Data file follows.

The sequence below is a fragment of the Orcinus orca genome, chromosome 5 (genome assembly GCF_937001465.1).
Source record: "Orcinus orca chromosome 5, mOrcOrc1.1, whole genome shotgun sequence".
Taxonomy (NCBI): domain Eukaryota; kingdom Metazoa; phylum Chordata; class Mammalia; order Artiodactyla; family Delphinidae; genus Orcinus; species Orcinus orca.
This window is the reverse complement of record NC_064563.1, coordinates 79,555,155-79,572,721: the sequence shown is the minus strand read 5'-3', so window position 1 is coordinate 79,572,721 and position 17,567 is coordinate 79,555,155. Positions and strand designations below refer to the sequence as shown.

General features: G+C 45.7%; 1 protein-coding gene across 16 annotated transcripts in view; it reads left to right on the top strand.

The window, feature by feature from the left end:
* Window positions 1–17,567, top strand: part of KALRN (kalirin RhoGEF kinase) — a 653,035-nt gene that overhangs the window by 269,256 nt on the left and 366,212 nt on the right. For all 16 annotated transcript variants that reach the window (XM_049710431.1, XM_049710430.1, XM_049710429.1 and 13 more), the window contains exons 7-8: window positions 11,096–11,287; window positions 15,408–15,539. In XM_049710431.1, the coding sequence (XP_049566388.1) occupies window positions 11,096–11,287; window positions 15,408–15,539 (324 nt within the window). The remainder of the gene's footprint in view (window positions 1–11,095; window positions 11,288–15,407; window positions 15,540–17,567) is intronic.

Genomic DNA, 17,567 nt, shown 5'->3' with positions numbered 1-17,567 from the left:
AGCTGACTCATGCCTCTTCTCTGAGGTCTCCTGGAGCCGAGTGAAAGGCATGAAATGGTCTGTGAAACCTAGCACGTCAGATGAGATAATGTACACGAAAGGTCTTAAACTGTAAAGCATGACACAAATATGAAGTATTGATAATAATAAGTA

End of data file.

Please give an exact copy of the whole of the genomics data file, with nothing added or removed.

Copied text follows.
The sequence below is a fragment of the Orcinus orca genome, chromosome 5 (genome assembly GCF_937001465.1).
Source record: "Orcinus orca chromosome 5, mOrcOrc1.1, whole genome shotgun sequence".
Taxonomy (NCBI): domain Eukaryota; kingdom Metazoa; phylum Chordata; class Mammalia; order Artiodactyla; family Delphinidae; genus Orcinus; species Orcinus orca.
This window is the reverse complement of record NC_064563.1, coordinates 79,555,155-79,572,721: the sequence shown is the minus strand read 5'-3', so window position 1 is coordinate 79,572,721 and position 17,567 is coordinate 79,555,155. Positions and strand designations below refer to the sequence as shown.

General features: G+C 45.7%; 1 protein-coding gene across 16 annotated transcripts in view; it reads left to right on the top strand.

The window, feature by feature from the left end:
* Window positions 1–17,567, top strand: part of KALRN (kalirin RhoGEF kinase) — a 653,035-nt gene that overhangs the window by 269,256 nt on the left and 366,212 nt on the right. For all 16 annotated transcript variants that reach the window (XM_049710431.1, XM_049710430.1, XM_049710429.1 and 13 more), the window contains exons 7-8: window positions 11,096–11,287; window positions 15,408–15,539. In XM_049710431.1, the coding sequence (XP_049566388.1) occupies window positions 11,096–11,287; window positions 15,408–15,539 (324 nt within the window). The remainder of the gene's footprint in view (window positions 1–11,095; window positions 11,288–15,407; window positions 15,540–17,567) is intronic.

Genomic DNA, 17,567 nt, shown 5'->3' with positions numbered 1-17,567 from the left:
AGCTGACTCATGCCTCTTCTCTGAGGTCTCCTGGAGCCGAGTGAAAGGCATGAAATGGTCTGTGAAACCTAGCACGTCAGATGAGATAATGTACACGAAAGGTCTTAAACTGTAAAGCATGACACAAATATGAAGTATTGATAATAATAAGTA